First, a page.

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So I've been trying this for a long time, but I can't seem to get it to work. Pretend my website is https://example.com, with the additional pages https://example.com/abc and https://example.com/abc-def-g. The plan is for all pages, both those that exist and those that don't, to automatically redirect to the homepage, with the exception of the two pages listed above.

Everything I've tried has failed, either preventing me from accessing the website or just doing nothing at all, so I'm trying to start fresh on a blank slate.

This is the .htaccess file at the moment:

# BEGIN WordPress
<IfModule mod_rewrite.c>
RewriteEngine On
RewriteBase /
RewriteRule ^index\.php$ - [L]
RewriteCond %{REQUEST_FILENAME} !-f
RewriteCond %{REQUEST_FILENAME} !-d
RewriteRule . /index.php [L]
</IfModule>
# END WordPress
# BEGIN EWWWIO
# END EWWWIO

This is the standard file for WordPress. Any help would be much appreciated!

  • Have you considered doing this in PHP instead? HTAccess only works on Apache servers, and requires a less widespread skillset to answer than PHP – Tom J Nowell Aug 29 '17 at 23:19
  • I haven't, mostly because as I was looking online, basically everyone was saying to use .htaccess, so I was thinking it was the right way to go. I'll give PHP a go though! – N.Hyatt Aug 30 '17 at 12:57
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Try the following, before the existing WordPress directives:

RewriteCond %{REQUEST_FILENAME} !-f
RewriteCond %{REQUEST_FILENAME} !-d
RewriteRule !^(abc|abc-def-g)$ / [R,L]

This states that for any URL that is not /abc or /abc-def-g and which does not map to a physical file or directory (ie. your static resources, images, CSS, JS, etc.) then redirect to the homepage.

The ! prefix on the RewriteRule pattern negates the regex.

This is a temporary (302) redirect.

You don't need to repeat the RewriteEngine On directive.


UPDATE: If your URLs end in a trailing slash then you should modify the RewriteRule pattern:

RewriteRule !^(abc|abc-def-g)/$ / [R,L]

Or, make the trailing slash optional:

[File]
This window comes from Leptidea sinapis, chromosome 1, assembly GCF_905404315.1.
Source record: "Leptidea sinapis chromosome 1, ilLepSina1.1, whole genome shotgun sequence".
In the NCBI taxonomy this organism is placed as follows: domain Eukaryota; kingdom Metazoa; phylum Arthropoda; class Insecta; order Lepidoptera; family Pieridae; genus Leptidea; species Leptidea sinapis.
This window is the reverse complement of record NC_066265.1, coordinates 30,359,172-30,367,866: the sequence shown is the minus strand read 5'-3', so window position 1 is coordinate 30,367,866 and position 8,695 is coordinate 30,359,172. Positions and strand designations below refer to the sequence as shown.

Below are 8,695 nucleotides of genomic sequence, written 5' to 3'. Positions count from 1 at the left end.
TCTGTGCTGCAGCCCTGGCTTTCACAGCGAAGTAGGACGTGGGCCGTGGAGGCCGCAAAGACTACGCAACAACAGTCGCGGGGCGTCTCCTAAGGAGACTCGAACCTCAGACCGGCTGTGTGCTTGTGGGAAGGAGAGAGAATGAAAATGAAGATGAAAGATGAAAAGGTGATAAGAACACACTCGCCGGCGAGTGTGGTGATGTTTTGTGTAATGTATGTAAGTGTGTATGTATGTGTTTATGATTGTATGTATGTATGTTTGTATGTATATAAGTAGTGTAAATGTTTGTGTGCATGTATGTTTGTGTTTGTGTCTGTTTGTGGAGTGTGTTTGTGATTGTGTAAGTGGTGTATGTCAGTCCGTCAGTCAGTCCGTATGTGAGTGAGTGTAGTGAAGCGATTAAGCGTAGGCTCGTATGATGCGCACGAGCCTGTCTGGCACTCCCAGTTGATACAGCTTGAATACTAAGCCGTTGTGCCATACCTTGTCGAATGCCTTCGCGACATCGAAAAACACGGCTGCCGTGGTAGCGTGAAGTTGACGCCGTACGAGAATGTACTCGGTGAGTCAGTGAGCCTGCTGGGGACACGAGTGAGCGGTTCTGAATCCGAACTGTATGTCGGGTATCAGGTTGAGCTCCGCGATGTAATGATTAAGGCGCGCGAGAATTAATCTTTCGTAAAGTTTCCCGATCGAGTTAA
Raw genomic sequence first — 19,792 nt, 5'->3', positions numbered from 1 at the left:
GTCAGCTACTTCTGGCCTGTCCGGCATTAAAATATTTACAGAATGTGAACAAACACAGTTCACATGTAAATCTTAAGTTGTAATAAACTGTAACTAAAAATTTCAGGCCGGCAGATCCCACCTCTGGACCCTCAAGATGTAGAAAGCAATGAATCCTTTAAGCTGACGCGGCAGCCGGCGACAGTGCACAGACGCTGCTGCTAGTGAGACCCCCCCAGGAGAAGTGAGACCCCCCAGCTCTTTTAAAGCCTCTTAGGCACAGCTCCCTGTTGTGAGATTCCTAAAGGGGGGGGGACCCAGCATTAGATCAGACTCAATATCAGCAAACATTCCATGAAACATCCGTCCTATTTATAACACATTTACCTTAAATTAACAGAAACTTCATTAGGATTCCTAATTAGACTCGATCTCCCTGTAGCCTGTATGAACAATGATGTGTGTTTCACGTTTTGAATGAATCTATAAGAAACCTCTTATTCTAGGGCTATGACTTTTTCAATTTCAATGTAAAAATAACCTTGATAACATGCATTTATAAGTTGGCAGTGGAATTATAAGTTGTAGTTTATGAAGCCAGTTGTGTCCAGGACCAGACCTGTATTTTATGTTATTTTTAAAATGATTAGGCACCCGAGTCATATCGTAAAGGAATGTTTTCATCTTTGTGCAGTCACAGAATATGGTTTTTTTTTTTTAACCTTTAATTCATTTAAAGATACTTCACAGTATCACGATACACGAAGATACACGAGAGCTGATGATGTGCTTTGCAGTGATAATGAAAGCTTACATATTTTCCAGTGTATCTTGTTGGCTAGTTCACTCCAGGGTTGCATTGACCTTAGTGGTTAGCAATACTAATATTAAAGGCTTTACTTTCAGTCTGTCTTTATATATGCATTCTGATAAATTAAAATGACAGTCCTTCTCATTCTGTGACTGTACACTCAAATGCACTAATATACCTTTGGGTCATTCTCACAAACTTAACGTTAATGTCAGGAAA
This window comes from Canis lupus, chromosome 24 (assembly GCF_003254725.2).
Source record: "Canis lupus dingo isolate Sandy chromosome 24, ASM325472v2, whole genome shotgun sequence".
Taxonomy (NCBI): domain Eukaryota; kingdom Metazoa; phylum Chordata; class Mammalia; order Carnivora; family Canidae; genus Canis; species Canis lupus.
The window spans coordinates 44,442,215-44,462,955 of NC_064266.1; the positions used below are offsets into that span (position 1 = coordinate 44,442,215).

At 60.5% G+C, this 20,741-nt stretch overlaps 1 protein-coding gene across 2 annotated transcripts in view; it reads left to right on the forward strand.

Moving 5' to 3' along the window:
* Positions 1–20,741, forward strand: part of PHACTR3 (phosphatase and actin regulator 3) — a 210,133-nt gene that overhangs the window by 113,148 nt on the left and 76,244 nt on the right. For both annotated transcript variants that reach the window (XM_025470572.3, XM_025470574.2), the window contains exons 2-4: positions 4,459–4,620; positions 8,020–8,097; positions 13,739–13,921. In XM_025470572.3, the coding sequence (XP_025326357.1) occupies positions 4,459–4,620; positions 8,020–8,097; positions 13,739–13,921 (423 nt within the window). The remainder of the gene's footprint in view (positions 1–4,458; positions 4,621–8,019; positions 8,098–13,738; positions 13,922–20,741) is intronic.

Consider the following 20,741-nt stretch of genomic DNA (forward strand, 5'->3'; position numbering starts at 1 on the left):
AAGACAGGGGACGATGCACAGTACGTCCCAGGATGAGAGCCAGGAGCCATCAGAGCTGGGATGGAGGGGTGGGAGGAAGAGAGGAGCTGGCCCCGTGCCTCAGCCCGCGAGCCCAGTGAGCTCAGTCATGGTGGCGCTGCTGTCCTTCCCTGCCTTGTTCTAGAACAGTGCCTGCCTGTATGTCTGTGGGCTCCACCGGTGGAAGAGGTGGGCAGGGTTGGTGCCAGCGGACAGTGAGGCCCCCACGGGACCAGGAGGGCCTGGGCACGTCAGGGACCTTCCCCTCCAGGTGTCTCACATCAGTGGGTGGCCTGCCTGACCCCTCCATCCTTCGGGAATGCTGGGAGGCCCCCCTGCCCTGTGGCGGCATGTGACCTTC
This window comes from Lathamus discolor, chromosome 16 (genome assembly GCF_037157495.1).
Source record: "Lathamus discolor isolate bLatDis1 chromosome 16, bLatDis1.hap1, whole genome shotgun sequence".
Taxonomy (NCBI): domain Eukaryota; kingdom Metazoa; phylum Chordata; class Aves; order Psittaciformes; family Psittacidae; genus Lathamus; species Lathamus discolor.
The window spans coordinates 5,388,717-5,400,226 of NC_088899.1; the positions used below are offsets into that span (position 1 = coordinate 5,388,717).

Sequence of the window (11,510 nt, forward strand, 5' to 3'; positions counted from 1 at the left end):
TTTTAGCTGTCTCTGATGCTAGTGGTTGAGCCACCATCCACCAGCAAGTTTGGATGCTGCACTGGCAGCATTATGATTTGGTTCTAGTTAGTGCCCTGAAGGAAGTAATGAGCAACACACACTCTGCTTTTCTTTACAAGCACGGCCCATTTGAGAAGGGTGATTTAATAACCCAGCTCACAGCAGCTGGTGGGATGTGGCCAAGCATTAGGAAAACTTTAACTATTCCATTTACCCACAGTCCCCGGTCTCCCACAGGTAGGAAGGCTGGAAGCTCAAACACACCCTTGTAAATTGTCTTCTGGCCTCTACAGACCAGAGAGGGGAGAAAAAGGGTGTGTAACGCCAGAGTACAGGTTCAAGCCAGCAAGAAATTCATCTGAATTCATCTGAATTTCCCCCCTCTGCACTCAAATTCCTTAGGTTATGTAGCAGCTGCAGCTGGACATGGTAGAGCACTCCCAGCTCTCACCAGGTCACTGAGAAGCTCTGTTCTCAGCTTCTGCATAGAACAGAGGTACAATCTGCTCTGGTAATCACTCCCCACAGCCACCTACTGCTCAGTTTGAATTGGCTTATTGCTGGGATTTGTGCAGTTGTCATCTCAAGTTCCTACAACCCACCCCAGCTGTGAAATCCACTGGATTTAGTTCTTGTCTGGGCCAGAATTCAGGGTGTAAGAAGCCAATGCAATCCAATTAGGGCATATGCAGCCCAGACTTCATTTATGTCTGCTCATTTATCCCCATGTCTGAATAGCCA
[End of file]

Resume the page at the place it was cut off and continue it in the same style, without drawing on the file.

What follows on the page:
RewriteRule !^(abc|abc-def-g)/?$ / [R,L]

Another way of writing the same thing is (as you mentioned in comments) use RewriteCond directives to check the REQUEST_URI server variable instead of the RewriteRule pattern. This might be easier to read, however, it is marginally less efficient since the RewriteRule pattern is always processed first. For example:

RewriteCond %{REQUEST_URI} !^/abc/?$
RewriteCond %{REQUEST_URI} !^/abc-def-g/?$
RewriteCond %{REQUEST_FILENAME} !-f
RewriteCond %{REQUEST_FILENAME} !-d
RewriteRule ^ / [R,L]

Which is the same as (using alternation):

RewriteCond %{REQUEST_URI} !^/(abc|abc-def-g)/?$
RewriteCond %{REQUEST_FILENAME} !-f
RewriteCond %{REQUEST_FILENAME} !-d
RewriteRule ^ / [R,L]
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  • Trying this, it does redirect back to the homepage, but both pages, abc and abc-def-g also redirect back. – N.Hyatt Aug 30 '17 at 12:57
  • Actually, I got it to work. I added RewriteCond %{REQUEST_URI} !^/abc/?$ RewriteCond %{REQUEST_URI} !^/abc-def-g/?$ after the first two lines. – N.Hyatt Aug 30 '17 at 13:06
  • If that works then it would seem your URLs end in a trailing slash, unlike your example? I've updated my answer. Using the RewriteCond directive to check against the REQUEST_URI is another way of doing essentially the same thing - except it is marginally less efficient. – MrWhite Aug 30 '17 at 13:14

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